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zumba

How Zumba is Helping
Syrian Refugee Women to Heal

zumba 1.jpg
 
 

yasmine noone


It’s a Monday morning, around 30 minutes before a private Zumba class is due to start at the International Rescue Committee centre in the north of Jordan.

A female staff member donning a hijab is pumping a Zumba soundtrack over the centre’s portable stereo in the counselling room. She’s checking to see if the CD works and also taking a personal moment to digest the Latino rhythms.

One by one, almost like a conga line, four staffers dance their way through the door of the room, their steps in sync to each hard salsa beat. Leading the Zumba pack is IRC psychologist, Nawal Hassan Morshid Mohammad.

“The movement of Zumba releases all the pressure and depression from your body, your soul,” says Nawal, the creator of the centre’s counselling and Zumba healing program for Syrian refugees.

“Doing Zumba is like being a new person, a new woman,” she says.

Nawal tells SBS that the unique combination of psychological services and high-energy exercise aims to help female Syrian refugees living in Irbid to settle into their new Jordanian life.

“These activities help in healing and [help refugees to] recover from trauma,” she says.

“As a psychologist, I see the positive change in their lives and their feelings.”

"We have suffered a lot. We have lost many things and I wish to get support with dignity."

The IRC centre in Irbid may be around 20 kilometres south of one of the most dangerous destinations on earth, the Syrian border, but it’s clearly a sanctuary of peace and positivity for local women.

It’s a place where local women shed their burqas and hijabs to get their hair curled at the centre’s beauty salon. Females of all ages gather to crochet, converse and learn English. And it’s a place where Syrian refugees come to Zumba.

According to the United Nations Office for the Coordination of Humanitarian Affairs, there were 13.5 million Syrians requiring humanitarian assistance in early 2016. Amnesty Internationalestimates that Jordan hosts around 635,324 Syrian refugees. Around 30 per cent of all urban refugees registered with UNHCR in Jordan live in Irbid.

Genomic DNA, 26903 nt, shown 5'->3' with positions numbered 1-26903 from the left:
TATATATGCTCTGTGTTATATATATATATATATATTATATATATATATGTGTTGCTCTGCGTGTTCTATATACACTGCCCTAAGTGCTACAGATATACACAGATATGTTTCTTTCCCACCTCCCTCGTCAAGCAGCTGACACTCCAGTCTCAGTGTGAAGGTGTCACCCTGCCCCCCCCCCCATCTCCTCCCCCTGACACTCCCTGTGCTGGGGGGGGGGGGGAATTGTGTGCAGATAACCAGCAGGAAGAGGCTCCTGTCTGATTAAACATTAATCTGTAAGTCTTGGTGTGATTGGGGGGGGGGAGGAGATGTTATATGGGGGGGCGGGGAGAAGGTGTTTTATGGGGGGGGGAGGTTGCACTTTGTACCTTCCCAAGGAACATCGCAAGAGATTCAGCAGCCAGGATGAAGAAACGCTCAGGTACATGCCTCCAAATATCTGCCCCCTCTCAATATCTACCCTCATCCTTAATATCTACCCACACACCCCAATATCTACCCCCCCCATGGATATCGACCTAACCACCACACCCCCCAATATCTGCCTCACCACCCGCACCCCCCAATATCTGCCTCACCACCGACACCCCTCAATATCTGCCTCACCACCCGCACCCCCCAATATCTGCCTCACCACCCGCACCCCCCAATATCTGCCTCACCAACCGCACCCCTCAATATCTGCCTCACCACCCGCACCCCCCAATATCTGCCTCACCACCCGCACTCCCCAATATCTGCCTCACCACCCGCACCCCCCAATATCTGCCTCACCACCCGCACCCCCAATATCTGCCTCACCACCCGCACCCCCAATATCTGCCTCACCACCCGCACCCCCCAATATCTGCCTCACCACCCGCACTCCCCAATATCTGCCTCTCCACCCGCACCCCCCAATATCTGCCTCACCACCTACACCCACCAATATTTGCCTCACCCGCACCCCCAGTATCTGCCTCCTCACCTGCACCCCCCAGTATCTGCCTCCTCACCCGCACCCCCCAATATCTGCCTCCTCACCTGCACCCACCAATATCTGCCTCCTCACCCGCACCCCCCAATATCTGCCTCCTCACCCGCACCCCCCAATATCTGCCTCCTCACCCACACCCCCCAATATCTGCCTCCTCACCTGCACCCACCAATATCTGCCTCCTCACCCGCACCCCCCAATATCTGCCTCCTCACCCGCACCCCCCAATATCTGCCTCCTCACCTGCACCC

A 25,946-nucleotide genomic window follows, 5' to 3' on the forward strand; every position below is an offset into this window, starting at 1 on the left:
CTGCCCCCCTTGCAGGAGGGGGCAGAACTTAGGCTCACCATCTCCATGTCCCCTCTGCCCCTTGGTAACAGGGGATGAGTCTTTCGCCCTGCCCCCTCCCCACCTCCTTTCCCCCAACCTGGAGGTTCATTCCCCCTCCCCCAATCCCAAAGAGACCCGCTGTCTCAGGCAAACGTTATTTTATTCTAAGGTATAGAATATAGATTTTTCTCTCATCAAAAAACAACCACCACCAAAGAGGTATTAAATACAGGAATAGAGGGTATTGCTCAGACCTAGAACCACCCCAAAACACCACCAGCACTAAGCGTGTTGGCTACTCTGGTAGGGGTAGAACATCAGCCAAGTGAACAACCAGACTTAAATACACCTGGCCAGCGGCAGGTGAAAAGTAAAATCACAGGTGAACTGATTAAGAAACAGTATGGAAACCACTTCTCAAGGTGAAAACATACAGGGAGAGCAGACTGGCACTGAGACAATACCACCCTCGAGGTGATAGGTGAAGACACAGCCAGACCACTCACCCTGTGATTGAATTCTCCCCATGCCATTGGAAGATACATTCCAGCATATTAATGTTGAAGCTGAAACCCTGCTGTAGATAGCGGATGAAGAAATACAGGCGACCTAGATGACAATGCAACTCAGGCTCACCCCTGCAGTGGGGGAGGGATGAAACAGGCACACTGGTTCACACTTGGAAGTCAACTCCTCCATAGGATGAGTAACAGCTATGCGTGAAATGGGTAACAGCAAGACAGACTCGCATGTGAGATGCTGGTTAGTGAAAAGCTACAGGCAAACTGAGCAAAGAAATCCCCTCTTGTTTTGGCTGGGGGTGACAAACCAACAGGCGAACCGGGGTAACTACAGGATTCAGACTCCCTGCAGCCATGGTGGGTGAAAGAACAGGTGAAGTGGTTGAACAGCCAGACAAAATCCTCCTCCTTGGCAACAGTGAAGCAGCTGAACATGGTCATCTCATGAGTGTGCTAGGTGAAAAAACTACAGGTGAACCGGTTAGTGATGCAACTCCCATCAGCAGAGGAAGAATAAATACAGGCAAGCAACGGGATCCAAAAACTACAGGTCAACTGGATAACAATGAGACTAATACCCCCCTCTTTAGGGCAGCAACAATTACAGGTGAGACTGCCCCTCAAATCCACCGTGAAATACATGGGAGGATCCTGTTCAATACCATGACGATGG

Samaher, is a Syrian refugee who fled from Damascus to Irbid with her family three years ago. She received counseling at the IRC centre and started Zumba classes in July, 2015.

“The negative energy – we release it outside of our bodies when we do Zumba,” Samaher says.

“It helps us to get the positive energy.”

 Grandmother Amal, granddaughter Amwaj and mother Samaher are among 635,324 Syrian refugees who have resettled in Jordan. (Yasmin Noone)

Grandmother Amal, granddaughter Amwaj and mother Samaher are among 635,324 Syrian refugees who have resettled in Jordan. (Yasmin Noone)

Samaher explains that it was hard to acclimatise to her new life as a refugee in Jordan, as she had to mourn the loss of her much-loved home in Syria and work towards building a whole new life.

“But coming to the centre, was like being in another world,” she says. “When I get home sometimes, I feel upset but when I come to the centre, I feel active, and doing more activities gives me more pleasure.”

Samaher’s mother, Amal, also uses the centre’s services and participates in Zumba fitness classes with her teenage granddaughter.

“I wanted to adapt and cope with this [new] life in Jordan,” explains Amal.

“I felt [doing Zumba] would help me because I have some diseases, like [high] blood pressure and diabetes.

“When playing Zumba, everything in [my] body is moving. It is like it is positive energy. My health, my body, my soul and psychological life are now getting better and better.”

“The negative energy – we release it outside of our bodies when we do Zumba.”

Amal says although Jordan is now her home, she “will never forget her country” or the many years she spent there.

She hopes and prays to return to Syria one day and be reunited with the relatives, friends and neighbours she left behind.

“We have suffered a lot. We have lost many things and I wish to get support with dignity.

“I just want my dignity, that’s the main thing.”